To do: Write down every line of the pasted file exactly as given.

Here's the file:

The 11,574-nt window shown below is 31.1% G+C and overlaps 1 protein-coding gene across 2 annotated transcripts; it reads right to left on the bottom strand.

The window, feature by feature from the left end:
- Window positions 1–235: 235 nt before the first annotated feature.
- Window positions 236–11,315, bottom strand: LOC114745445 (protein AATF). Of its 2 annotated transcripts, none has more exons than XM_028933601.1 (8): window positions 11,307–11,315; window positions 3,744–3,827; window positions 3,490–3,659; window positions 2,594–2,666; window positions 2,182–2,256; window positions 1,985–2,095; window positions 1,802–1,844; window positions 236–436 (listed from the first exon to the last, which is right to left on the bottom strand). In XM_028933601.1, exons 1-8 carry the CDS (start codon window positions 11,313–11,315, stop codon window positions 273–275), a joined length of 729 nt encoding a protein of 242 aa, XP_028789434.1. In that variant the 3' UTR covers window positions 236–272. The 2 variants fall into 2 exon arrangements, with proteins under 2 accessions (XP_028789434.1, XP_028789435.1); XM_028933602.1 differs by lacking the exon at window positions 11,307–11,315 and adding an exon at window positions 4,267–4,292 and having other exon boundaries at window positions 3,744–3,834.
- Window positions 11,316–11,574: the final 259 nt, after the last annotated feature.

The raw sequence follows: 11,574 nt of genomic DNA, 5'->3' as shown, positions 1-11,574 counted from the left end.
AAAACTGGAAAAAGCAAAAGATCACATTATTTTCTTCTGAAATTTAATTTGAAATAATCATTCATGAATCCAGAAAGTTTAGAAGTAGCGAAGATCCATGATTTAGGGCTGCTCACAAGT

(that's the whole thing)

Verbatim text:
The 11,574-nt window shown below is 31.1% G+C and overlaps 1 protein-coding gene across 2 annotated transcripts; it reads right to left on the bottom strand.

The window, feature by feature from the left end:
- Window positions 1–235: 235 nt before the first annotated feature.
- Window positions 236–11,315, bottom strand: LOC114745445 (protein AATF). Of its 2 annotated transcripts, none has more exons than XM_028933601.1 (8): window positions 11,307–11,315; window positions 3,744–3,827; window positions 3,490–3,659; window positions 2,594–2,666; window positions 2,182–2,256; window positions 1,985–2,095; window positions 1,802–1,844; window positions 236–436 (listed from the first exon to the last, which is right to left on the bottom strand). In XM_028933601.1, exons 1-8 carry the CDS (start codon window positions 11,313–11,315, stop codon window positions 273–275), a joined length of 729 nt encoding a protein of 242 aa, XP_028789434.1. In that variant the 3' UTR covers window positions 236–272. The 2 variants fall into 2 exon arrangements, with proteins under 2 accessions (XP_028789434.1, XP_028789435.1); XM_028933602.1 differs by lacking the exon at window positions 11,307–11,315 and adding an exon at window positions 4,267–4,292 and having other exon boundaries at window positions 3,744–3,834.
- Window positions 11,316–11,574: the final 259 nt, after the last annotated feature.

The raw sequence follows: 11,574 nt of genomic DNA, 5'->3' as shown, positions 1-11,574 counted from the left end.
AAAACTGGAAAAAGCAAAAGATCACATTATTTTCTTCTGAAATTTAATTTGAAATAATCATTCATGAATCCAGAAAGTTTAGAAGTAGCGAAGATCCATGATTTAGGGCTGCTCACAAGT